Skip to main content

Canadian firm files fresh class-action lawsuit against Nintendo over Joy-Con Drift

"Nintendo failed to mention an important fact in a representation made to a consumer."

Nintendo is facing yet another class-action lawsuit for Joy-Con drift.

On 15th January, Canadian firm Lambert Avocat Inc. filed an application to be permitted to bring a class action suit against Nintendo in a bid to "obtain a compensation for all Québec consumers who bought the Nintendo Switch and Nintendo Switch Lite gaming systems, as well as Joy-Con and Nintendo Switch Pro controllers".

The paperwork says that "goods purchased must be fit for the purposes for which goods of that kind are ordinarily used and must be durable in normal use for a reasonable length of time", and therefore Joy-Con drift - the seemingly common experience of finding your controller not responding properly to analogue stick controls, or suddenly controlling itself - constitutes "an important, serious, and hidden defect".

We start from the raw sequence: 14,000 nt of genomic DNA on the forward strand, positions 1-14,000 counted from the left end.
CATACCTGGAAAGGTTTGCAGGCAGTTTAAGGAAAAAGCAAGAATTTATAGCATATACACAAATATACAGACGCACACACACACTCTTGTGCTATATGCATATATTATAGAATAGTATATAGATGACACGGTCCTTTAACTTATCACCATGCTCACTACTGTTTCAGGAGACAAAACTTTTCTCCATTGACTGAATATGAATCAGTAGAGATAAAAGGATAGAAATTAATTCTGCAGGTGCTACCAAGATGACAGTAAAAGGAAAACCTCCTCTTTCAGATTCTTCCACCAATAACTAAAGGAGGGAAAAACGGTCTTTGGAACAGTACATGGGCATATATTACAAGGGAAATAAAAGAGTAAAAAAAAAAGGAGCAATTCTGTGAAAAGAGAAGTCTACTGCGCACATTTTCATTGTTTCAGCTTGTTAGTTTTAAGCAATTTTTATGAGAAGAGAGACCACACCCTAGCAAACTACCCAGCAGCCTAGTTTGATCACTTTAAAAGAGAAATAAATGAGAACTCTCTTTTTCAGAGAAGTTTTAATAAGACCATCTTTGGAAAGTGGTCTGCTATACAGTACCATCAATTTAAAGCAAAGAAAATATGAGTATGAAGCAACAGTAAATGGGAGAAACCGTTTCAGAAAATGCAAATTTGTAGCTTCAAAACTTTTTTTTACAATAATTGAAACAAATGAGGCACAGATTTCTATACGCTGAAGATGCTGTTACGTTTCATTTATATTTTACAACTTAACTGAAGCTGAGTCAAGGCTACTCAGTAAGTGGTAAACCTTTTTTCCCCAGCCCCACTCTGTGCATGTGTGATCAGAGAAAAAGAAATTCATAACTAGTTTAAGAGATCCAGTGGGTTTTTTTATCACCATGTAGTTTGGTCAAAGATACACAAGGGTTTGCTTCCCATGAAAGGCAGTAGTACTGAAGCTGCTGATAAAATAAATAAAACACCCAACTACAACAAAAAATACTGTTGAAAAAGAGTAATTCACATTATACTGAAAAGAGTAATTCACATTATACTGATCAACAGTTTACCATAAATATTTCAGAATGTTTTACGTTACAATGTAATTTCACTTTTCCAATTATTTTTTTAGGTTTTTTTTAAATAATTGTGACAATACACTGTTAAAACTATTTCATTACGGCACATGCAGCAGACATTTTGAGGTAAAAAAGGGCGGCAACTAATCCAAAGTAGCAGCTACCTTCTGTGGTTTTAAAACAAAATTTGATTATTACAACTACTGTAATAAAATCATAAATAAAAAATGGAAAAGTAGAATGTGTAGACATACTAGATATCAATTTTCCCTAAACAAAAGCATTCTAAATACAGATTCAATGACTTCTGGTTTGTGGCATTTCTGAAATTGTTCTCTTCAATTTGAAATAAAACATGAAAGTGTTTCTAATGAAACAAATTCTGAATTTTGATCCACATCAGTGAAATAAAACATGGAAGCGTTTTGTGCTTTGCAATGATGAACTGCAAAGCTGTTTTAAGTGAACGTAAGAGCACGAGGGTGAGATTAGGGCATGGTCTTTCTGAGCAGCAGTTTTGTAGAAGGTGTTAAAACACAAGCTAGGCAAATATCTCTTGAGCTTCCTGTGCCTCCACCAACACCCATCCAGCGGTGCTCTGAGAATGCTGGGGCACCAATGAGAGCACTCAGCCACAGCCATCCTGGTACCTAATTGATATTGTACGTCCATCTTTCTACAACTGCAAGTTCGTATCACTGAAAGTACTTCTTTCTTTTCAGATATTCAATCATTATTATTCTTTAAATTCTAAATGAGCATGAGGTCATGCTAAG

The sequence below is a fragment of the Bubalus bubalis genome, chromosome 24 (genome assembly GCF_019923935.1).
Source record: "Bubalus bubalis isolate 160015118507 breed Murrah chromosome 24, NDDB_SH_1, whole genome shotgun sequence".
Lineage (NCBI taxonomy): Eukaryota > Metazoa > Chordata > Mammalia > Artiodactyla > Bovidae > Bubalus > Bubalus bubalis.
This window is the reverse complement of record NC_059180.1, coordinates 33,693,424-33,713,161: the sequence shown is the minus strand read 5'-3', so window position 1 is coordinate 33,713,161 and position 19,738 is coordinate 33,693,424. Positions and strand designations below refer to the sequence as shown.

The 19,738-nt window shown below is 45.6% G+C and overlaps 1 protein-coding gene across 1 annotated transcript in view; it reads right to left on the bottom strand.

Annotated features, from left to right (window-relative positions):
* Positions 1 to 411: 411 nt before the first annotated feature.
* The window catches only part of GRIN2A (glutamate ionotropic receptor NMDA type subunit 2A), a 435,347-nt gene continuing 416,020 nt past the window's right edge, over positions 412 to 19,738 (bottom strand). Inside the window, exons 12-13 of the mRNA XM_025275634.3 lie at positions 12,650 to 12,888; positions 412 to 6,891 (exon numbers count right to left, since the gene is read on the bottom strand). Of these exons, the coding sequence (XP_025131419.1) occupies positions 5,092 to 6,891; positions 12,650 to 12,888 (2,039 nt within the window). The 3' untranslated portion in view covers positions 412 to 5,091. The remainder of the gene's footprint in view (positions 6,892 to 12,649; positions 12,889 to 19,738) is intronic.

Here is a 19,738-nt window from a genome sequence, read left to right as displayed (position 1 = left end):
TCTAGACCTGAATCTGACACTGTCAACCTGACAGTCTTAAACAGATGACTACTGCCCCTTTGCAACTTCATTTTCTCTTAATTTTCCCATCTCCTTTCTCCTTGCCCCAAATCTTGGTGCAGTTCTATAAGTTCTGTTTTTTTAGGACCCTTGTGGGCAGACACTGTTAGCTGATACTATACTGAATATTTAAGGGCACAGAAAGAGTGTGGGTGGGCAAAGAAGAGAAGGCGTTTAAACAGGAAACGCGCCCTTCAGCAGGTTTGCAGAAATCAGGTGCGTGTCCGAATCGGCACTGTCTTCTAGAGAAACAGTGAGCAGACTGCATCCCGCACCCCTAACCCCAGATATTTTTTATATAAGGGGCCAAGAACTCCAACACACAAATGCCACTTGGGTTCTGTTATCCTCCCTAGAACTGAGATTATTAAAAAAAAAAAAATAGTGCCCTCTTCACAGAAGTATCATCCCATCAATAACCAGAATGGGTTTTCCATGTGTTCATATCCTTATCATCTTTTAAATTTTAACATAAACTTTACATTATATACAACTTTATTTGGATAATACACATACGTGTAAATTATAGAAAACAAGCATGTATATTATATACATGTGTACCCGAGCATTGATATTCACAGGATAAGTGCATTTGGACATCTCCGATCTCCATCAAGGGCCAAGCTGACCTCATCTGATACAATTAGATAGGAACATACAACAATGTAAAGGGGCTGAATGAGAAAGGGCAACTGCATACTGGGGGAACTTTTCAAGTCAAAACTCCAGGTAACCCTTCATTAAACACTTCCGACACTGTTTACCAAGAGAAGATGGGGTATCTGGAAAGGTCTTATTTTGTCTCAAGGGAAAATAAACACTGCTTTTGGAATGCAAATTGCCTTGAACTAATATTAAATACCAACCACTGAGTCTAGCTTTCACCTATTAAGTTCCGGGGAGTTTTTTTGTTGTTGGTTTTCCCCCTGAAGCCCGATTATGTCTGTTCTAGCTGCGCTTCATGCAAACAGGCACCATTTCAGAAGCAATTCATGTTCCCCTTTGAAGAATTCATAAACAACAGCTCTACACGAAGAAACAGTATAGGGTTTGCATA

Watch on YouTube

"Nintendo failed to mention an important fact in a representation made to a consumer: the quality of its products, which is a key element likely to affect the consumer's informed decision in purchasing a product," the filing alleges (thanks, IGN).

US lawyers filed a class-action lawsuit against Nintendo a couple of years ago, this one also suing for the defective thumbsticks. Just a few months later, US players experiencing issues with Joy-Cons on the then-newly released Nintendo Switch Lite also joined a class-action.

Last year, Nintendo gave its first formal apology for the continued Joy-Con problems faced by Nintendo Switch owners.

"Regarding the Joy-Con, we apologise for any trouble caused to our customers," Nintendo president Shuntaro Furukawa said at the time. "We are continuing to aim to improve our products, but as the Joy-Con is the subject of a class-action lawsuit in the United States and this is still a pending issue, we would like to refrain from responding about any specific actions."

Read this next